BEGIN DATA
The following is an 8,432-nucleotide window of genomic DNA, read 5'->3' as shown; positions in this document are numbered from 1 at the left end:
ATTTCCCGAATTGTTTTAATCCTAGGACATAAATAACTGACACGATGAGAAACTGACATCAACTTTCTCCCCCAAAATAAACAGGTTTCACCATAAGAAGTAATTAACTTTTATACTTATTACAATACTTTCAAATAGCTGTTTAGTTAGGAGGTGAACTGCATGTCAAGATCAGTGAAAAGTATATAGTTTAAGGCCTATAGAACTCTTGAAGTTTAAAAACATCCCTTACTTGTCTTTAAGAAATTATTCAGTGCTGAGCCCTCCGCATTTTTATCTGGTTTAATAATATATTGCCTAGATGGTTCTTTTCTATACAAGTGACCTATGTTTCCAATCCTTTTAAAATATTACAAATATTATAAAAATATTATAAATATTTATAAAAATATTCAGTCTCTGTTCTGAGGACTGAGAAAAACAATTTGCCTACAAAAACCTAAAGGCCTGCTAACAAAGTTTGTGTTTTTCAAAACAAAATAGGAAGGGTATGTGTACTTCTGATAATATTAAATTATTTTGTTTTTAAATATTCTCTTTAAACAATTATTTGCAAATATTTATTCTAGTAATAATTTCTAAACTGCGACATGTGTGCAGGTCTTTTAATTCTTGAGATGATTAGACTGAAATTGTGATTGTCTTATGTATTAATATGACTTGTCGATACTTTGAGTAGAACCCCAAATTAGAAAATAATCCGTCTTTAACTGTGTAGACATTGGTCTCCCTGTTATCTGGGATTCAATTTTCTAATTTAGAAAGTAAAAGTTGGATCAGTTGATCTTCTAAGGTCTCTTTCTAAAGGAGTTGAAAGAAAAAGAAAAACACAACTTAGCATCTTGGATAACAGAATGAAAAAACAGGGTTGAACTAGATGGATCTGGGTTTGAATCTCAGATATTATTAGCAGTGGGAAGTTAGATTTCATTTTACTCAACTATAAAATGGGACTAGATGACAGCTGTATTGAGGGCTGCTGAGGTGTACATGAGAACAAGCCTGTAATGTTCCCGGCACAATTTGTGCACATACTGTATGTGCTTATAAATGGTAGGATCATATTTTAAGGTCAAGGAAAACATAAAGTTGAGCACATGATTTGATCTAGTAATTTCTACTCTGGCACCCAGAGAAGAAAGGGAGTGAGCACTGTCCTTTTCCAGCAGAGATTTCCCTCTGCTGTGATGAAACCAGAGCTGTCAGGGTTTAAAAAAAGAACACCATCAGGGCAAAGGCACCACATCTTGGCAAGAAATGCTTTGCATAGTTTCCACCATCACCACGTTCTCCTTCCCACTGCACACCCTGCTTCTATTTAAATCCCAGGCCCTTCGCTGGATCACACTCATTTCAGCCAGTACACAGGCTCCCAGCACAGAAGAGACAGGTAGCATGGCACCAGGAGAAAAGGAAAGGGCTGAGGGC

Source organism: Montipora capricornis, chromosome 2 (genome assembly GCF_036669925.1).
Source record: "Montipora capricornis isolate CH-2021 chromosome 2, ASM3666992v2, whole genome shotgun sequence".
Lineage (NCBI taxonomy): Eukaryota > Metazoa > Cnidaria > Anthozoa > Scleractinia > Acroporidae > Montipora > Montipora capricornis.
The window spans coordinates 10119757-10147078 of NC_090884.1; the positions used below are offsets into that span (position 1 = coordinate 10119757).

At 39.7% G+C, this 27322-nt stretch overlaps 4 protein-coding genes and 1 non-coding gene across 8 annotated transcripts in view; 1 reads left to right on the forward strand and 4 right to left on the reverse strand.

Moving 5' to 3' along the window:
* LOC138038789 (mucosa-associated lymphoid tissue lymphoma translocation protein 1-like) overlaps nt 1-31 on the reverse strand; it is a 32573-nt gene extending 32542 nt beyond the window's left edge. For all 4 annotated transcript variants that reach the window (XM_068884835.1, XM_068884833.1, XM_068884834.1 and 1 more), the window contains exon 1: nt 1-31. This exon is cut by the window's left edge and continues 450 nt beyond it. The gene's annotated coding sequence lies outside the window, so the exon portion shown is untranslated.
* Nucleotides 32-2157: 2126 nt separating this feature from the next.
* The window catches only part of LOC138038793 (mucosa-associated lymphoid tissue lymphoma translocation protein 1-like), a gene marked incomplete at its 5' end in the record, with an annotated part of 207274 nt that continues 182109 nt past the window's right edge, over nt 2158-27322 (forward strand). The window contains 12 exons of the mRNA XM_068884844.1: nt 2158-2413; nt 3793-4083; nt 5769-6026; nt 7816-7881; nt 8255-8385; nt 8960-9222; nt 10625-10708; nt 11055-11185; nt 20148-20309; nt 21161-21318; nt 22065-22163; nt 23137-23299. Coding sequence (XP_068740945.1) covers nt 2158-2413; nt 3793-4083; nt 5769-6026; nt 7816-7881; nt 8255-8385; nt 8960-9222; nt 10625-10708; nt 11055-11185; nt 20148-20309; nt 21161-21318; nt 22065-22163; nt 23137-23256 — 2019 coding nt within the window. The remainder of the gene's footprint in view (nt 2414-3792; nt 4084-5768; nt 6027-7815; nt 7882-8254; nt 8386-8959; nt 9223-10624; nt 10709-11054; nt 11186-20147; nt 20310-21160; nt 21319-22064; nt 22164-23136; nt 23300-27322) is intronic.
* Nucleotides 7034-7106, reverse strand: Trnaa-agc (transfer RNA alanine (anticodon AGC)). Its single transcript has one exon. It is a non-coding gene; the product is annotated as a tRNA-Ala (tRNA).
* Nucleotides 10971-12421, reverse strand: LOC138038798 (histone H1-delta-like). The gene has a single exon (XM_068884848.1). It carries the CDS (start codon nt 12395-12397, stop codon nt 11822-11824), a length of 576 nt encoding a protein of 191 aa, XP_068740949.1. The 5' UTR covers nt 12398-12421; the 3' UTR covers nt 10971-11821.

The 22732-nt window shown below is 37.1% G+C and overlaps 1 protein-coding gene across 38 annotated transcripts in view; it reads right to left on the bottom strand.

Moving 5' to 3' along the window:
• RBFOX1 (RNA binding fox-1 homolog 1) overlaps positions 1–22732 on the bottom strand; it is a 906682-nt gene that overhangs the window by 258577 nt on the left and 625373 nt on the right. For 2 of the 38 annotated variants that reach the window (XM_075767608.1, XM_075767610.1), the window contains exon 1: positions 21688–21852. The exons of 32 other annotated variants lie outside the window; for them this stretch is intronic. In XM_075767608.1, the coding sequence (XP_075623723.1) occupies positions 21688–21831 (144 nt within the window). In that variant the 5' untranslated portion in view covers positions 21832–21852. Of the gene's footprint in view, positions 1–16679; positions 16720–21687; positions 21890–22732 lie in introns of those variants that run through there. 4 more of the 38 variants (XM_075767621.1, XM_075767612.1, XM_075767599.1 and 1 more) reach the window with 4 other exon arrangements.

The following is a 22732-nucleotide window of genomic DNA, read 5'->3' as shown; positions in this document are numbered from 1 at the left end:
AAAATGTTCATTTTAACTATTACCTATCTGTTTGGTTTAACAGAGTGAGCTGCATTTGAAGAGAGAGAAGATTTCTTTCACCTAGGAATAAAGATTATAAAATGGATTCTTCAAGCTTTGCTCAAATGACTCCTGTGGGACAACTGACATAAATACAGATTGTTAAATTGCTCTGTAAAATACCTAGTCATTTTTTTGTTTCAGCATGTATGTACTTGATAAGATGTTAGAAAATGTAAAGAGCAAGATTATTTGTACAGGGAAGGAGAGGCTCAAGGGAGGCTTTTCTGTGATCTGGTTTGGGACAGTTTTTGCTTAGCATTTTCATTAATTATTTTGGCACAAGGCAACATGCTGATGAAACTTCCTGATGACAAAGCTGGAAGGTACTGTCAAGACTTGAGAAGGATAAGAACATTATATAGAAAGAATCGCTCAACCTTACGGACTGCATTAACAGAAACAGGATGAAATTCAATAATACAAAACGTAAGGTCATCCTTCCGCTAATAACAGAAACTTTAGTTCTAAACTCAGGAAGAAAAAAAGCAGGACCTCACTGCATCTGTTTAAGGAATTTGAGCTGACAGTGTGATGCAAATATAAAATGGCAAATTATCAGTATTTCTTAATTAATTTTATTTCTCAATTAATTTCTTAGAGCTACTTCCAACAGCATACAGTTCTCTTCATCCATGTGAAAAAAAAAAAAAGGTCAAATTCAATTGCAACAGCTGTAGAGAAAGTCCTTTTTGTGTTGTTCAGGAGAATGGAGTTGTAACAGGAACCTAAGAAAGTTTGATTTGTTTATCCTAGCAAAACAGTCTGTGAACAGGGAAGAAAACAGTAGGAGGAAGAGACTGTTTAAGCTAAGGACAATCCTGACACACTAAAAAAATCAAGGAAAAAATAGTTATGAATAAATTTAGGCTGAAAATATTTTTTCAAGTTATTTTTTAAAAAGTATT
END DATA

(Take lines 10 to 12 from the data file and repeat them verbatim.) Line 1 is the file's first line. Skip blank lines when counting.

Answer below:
* Nucleotides 32-2157: 2126 nt separating this feature from the next.
* The window catches only part of LOC138038793 (mucosa-associated lymphoid tissue lymphoma translocation protein 1-like), a gene marked incomplete at its 5' end in the record, with an annotated part of 207274 nt that continues 182109 nt past the window's right edge, over nt 2158-27322 (forward strand). The window contains 12 exons of the mRNA XM_068884844.1: nt 2158-2413; nt 3793-4083; nt 5769-6026; nt 7816-7881; nt 8255-8385; nt 8960-9222; nt 10625-10708; nt 11055-11185; nt 20148-20309; nt 21161-21318; nt 22065-22163; nt 23137-23299. Coding sequence (XP_068740945.1) covers nt 2158-2413; nt 3793-4083; nt 5769-6026; nt 7816-7881; nt 8255-8385; nt 8960-9222; nt 10625-10708; nt 11055-11185; nt 20148-20309; nt 21161-21318; nt 22065-22163; nt 23137-23256 — 2019 coding nt within the window. The remainder of the gene's footprint in view (nt 2414-3792; nt 4084-5768; nt 6027-7815; nt 7882-8254; nt 8386-8959; nt 9223-10624; nt 10709-11054; nt 11186-20147; nt 20310-21160; nt 21319-22064; nt 22164-23136; nt 23300-27322) is intronic.
* Nucleotides 7034-7106, reverse strand: Trnaa-agc (transfer RNA alanine (anticodon AGC)). Its single transcript has one exon. It is a non-coding gene; the product is annotated as a tRNA-Ala (tRNA).